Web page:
Consider the humble potato. Linguistically, it’s often used to denigrate. Unimportant things are “small potatoes,” and we all try not to be “couch potatoes.” Nearly alone among vegetables, its nutritional value is questioned, making mashed potatoes and french fries something of a guilty pleasure.
But to artist and professor Jeffrey Allen Price, potatoes transcend their homely image. In fact, he might be the potato’s number one hype man. Price is the proud owner of 5,000 pieces of potato ephemera, from toys to books to snacks. He collects on behalf of his Think Potato Institute, which encompasses potato art, potato music, and potato events. Until June 15, 100 of his collectibles will be on display at Stony Brook University’s Charles B. Wang Center.
At the exhibition—titled Potasia: Potatosism in the East—the potato is king. Nineteen artists from Asia contributed artwork, which was curated by Price and the Wang Center’s director of cultural programs, Jinyoung Jin. Each and every work incorporates potatoes, whether in paint, video, or actual embellished potatoes.
Potasia is the sixth potato-themed art show that Price has curated. In honor of the tuber, he’s thrown events, amassed his collection, and even composed music (you can check out his band Potatotron on Soundcloud). While potatoes are often derided for their goofy name and lumpy appearance, they remain “humble, earthy, versatile, and healthy,” Price says. Potatoes spread from Peru across the planet to feed millions, providing nourishing and familiar meals in nearly every country. This, Price says, makes them a near-universal symbol, albeit one of many meanings. Humor, family, poverty, humility, and hope are all tied up in the concept of potato. “It is a very approachable vegetable,” Price says.
Price coined the term “potatoism” to describe the act of examining how potatoes intersect with and influence culture. But Price, who graduated from Stony Brook in 2003 with a master’s in studio art, points out that potatoes have long been represented in art. He was particularly influenced by Vincent Van Gogh’s 1885 work “The Potato Eaters,” a painting of a peasant family sharing a hard-earned meal of potatoes. Van Gogh drew many people harvesting or peeling potatoes, which symbolized the hardscrabble lives of Dutch peasants. As for why goofy, lumpy potatoes deserve so much attention, Price quotes the conceptual artist Joseph Beuys: “Even the act of peeling a potato can be an artistic act if it is consciously done.”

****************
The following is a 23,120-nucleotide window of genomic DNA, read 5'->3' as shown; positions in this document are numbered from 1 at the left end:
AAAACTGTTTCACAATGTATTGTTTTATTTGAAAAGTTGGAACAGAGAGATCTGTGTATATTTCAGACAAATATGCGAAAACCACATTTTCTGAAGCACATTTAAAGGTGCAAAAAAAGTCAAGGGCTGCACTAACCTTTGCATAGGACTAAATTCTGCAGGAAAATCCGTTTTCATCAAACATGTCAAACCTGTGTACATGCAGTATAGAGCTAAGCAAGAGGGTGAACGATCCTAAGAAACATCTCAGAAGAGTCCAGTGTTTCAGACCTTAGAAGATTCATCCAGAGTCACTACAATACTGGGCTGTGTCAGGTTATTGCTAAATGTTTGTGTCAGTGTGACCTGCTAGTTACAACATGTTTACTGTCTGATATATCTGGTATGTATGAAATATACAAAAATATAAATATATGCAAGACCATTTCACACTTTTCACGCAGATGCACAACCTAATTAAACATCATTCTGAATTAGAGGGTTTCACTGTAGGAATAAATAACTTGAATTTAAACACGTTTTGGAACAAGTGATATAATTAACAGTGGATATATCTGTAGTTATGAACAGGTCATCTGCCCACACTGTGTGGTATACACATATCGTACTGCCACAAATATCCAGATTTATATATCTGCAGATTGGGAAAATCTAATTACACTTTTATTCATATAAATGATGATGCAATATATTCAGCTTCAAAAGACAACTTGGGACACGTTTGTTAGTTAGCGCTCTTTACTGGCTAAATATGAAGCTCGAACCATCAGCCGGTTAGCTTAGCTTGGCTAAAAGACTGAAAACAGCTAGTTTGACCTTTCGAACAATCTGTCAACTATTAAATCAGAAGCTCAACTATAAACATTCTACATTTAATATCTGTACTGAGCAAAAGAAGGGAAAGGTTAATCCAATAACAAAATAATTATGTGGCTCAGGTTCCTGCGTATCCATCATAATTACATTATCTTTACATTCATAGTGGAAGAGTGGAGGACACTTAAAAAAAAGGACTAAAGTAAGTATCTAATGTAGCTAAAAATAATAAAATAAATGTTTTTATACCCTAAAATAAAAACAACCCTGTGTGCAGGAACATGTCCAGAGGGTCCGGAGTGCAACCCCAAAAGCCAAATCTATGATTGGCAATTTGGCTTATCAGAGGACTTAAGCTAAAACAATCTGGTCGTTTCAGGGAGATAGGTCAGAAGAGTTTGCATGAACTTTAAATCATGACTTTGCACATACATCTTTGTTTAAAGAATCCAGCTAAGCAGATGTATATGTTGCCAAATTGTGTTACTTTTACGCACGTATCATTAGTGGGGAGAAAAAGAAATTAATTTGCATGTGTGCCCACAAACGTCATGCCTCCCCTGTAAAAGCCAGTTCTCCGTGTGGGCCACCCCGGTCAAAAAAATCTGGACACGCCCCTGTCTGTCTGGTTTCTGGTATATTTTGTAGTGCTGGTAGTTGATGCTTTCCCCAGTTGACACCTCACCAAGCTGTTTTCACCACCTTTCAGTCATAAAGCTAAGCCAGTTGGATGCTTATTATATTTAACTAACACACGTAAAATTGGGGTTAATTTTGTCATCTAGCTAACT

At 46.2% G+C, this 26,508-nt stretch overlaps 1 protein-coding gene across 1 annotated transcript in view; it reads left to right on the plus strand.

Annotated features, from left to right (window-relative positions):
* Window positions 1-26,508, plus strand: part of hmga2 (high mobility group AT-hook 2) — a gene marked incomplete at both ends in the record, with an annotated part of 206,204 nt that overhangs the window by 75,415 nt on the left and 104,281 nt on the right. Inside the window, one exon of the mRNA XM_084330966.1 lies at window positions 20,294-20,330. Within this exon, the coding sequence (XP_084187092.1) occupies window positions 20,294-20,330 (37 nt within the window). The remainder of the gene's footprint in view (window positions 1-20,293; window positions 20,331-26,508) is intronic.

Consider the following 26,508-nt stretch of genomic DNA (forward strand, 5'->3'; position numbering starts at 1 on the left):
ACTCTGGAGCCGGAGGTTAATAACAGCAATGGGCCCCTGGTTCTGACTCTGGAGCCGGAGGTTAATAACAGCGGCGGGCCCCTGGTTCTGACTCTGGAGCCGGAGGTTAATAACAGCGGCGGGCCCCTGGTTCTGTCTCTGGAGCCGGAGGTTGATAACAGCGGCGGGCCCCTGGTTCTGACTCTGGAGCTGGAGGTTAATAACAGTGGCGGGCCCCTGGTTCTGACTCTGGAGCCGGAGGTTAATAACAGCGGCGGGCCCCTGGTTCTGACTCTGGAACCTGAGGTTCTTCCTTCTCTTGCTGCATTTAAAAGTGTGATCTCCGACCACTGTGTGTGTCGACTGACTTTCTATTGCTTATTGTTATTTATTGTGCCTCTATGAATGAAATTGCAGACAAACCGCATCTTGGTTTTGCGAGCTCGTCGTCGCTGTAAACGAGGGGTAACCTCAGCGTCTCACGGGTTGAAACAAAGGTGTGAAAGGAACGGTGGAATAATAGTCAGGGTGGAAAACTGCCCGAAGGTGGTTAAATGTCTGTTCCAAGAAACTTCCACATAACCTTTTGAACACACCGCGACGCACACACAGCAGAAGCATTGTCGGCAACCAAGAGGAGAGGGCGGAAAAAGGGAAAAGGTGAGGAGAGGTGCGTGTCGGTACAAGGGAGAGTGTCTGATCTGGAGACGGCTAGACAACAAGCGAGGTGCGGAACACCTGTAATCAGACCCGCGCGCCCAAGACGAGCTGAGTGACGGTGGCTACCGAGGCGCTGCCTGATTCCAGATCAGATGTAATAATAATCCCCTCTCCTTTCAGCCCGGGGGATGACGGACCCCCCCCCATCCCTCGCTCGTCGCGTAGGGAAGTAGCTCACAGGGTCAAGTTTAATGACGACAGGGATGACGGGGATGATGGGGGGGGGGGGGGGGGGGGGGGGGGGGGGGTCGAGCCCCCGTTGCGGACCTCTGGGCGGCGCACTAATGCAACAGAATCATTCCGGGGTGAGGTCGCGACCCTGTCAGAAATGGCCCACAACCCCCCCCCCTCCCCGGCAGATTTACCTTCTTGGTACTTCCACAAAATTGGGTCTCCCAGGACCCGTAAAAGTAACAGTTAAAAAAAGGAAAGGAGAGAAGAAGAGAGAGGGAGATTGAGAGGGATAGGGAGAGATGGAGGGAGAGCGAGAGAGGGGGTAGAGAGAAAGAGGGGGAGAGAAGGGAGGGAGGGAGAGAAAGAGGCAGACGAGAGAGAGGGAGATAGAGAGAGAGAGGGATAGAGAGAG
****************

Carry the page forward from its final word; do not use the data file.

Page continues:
The Wang Center has hosted food-themed shows before, most notably its 2014 show on how mangos became a propaganda symbol in China under Mao. Jin curated that show as well, and she approached Price at one of his potato lectures to pitch a collaboration. Price then asked his potato-art contacts and former students to contribute art.
Jin suggested a focus on Asian art, she says, because the Center already had socialist Korean prints that extol the planting of potatoes. The spud in Asia, she says, contains multitudes of meanings.
“It’s nutritious, but poisonous as well,” Jin says of the potato’s status as a member of the nightshade family. “In North Korea and other socialist countries, it was a symbol of poverty and sorrow.” Decades ago, potatoes were considered a poor substitute for the staple of white rice, and potatoes still dominate North Korean food.
Jin points to the art of Seongmin Ahn, whose work is included in the show. Ahn depicted delicate red and gold peonies, which represent prosperity, covering decaying potatoes. The contrast, says Jin, speaks to the fragility of dreams and cruelty of reality. Russian artist Anna Prikazchikova painted a kerosene bottle entangled by a potato plant covered in beetles. Invasive Colorado beetles scourged Soviet potato fields, which the government claimed was an American plot. As a child, Prikazchikova picked off the beetles and drowned them in kerosene: a gruesome chore that she depicts as almost hauntingly beautiful. Another artist, Okada Noriko, used her eerie cloth-and-yarn sculpture Awakening to comment on the poisonous nature of potato sprouts, underlining that potatoes must be kept from growing to stay good as food.
Potato art is on the rise. In his research for the show, Price says he found practitioners across the globe, including luminaries like Yayoi Kusama and Subodh Gupta. But the potato’s influence in Asia isn’t just cultural or culinary. It’s also economic. “The three leading producers of potatoes in the world now are China, Russia, and India,” Price says. On a macro level, potatoes aren’t so humble after all.
But the potato art at the Wang Center is more micro, and concerned with individual relationships with potatoes. “Though potatoes are a symbol of a global, connected world, artists use them to tell personal stories,” Jin says. Part of potatoism is the communal experience of sharing potatoes, so the Center is offering lectures and art projects as well. Along with viewing the art, potato-lovers can create prints with potato stamps and crocheted potato amigurimi, a type of stuffed doll popular in Japan. Price has also set up a recording booth for people to tell their potato stories, which he plans to feature in his upcoming Potato Podcast.
“I hope to interview potato people from around the world,” he says, adding that potato-industry insiders, potato artists, and people with good potato recipes are all welcome.
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